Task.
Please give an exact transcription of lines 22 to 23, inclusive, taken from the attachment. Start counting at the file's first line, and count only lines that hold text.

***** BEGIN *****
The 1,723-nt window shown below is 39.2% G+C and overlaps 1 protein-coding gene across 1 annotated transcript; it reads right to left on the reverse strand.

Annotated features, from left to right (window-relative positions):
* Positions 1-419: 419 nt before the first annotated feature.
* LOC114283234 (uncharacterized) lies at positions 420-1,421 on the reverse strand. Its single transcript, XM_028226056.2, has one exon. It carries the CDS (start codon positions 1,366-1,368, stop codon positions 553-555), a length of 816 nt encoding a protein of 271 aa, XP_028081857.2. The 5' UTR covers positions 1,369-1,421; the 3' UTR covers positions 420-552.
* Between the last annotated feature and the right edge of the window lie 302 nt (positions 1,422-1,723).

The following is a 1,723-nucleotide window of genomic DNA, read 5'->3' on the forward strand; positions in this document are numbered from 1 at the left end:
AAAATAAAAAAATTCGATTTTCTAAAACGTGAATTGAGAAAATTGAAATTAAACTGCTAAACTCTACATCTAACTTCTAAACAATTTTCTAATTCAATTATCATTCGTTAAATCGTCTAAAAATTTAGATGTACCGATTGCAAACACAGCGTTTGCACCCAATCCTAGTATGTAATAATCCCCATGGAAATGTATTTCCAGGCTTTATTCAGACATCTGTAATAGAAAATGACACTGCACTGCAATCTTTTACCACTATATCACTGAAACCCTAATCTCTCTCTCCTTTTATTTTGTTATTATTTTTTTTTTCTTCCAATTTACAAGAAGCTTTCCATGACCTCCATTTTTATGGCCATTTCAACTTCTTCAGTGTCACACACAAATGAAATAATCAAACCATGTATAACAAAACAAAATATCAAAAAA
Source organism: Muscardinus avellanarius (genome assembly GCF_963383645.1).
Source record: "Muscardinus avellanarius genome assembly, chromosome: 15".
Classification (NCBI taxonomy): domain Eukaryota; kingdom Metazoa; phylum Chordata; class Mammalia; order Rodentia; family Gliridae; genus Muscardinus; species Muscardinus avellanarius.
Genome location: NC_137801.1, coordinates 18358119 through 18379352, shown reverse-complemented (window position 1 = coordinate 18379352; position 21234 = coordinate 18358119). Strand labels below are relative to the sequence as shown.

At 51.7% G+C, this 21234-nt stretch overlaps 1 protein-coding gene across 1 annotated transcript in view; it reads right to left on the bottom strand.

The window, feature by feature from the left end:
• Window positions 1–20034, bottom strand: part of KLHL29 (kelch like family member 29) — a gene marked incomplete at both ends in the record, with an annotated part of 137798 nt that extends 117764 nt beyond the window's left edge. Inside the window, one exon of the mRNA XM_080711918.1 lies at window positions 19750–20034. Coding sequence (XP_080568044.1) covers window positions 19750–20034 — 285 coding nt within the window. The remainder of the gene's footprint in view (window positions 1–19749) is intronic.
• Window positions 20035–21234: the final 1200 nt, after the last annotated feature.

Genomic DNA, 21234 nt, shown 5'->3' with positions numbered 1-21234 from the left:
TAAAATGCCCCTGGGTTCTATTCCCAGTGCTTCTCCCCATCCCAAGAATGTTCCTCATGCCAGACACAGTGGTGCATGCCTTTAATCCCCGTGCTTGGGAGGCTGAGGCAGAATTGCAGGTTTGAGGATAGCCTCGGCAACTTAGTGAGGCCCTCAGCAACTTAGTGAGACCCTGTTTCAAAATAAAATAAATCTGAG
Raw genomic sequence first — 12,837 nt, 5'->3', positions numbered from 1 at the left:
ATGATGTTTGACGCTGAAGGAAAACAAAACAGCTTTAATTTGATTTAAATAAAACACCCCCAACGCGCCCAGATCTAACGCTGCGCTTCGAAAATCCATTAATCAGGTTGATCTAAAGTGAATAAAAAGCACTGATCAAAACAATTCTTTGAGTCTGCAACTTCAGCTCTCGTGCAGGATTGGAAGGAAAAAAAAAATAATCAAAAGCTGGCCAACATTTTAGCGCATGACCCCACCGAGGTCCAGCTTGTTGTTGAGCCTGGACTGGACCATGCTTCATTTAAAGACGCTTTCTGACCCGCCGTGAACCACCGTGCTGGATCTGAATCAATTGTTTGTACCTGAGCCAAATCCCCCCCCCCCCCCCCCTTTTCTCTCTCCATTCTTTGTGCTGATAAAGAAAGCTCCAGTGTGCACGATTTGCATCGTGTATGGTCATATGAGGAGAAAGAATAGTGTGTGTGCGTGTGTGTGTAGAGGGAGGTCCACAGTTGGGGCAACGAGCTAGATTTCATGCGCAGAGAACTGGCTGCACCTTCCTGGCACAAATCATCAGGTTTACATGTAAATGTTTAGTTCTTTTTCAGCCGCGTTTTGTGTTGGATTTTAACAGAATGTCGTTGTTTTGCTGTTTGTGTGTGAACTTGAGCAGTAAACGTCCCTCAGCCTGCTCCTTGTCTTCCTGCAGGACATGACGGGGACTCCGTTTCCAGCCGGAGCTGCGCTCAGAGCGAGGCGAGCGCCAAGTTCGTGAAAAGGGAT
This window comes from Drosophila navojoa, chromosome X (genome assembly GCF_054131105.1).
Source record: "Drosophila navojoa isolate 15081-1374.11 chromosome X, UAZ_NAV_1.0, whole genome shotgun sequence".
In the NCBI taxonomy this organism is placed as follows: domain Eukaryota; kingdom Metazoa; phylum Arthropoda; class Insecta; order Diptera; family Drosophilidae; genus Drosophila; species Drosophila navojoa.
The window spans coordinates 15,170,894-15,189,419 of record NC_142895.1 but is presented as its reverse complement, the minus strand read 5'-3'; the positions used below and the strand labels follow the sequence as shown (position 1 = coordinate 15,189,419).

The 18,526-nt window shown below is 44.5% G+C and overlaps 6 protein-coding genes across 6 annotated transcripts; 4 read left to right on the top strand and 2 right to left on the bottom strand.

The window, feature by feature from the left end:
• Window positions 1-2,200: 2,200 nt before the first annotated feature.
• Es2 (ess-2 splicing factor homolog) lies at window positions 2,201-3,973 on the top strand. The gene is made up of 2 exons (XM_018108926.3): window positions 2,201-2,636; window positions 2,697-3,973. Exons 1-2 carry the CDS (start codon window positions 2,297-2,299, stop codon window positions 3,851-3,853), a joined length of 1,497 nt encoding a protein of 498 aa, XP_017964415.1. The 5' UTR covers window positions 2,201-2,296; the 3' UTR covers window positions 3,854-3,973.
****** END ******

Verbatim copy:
In the NCBI taxonomy this organism is placed as follows: domain Eukaryota; kingdom Metazoa; phylum Arthropoda; class Insecta; order Diptera; family Drosophilidae; genus Drosophila; species Drosophila navojoa.
The window spans coordinates 15,170,894-15,189,419 of record NC_142895.1 but is presented as its reverse complement, the minus strand read 5'-3'; the positions used below and the strand labels follow the sequence as shown (position 1 = coordinate 15,189,419).